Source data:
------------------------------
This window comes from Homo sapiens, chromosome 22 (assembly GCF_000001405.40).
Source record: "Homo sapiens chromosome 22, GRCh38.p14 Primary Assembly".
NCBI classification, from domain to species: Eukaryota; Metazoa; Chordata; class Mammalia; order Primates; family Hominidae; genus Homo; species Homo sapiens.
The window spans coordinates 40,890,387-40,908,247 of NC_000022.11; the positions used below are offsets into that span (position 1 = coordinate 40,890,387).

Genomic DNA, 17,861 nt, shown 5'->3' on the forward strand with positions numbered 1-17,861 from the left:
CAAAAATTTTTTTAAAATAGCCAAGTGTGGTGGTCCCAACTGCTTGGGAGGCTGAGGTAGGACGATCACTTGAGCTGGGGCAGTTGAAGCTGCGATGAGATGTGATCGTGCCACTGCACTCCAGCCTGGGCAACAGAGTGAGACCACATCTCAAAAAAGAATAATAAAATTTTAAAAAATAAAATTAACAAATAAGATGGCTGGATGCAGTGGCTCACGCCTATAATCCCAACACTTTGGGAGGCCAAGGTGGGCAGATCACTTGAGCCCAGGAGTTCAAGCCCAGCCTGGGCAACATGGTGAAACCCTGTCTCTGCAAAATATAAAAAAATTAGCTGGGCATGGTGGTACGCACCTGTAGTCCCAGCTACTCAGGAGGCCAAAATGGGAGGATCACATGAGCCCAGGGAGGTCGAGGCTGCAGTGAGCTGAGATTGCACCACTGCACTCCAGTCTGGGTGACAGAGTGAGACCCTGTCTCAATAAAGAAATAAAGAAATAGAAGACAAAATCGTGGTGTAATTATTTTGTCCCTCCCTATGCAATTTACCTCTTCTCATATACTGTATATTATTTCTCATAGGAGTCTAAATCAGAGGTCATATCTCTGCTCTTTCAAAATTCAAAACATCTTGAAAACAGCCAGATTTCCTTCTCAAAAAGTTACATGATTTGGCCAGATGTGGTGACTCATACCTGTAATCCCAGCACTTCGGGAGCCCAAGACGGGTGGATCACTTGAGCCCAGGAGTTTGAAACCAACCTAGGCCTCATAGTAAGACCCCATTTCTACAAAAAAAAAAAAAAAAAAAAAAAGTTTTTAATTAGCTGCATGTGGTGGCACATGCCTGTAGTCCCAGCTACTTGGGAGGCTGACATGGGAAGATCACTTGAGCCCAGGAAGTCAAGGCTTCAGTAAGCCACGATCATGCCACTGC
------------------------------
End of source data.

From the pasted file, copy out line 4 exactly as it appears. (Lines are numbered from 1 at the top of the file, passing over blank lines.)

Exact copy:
The window spans coordinates 40,890,387-40,908,247 of NC_000022.11; the positions used below are offsets into that span (position 1 = coordinate 40,890,387).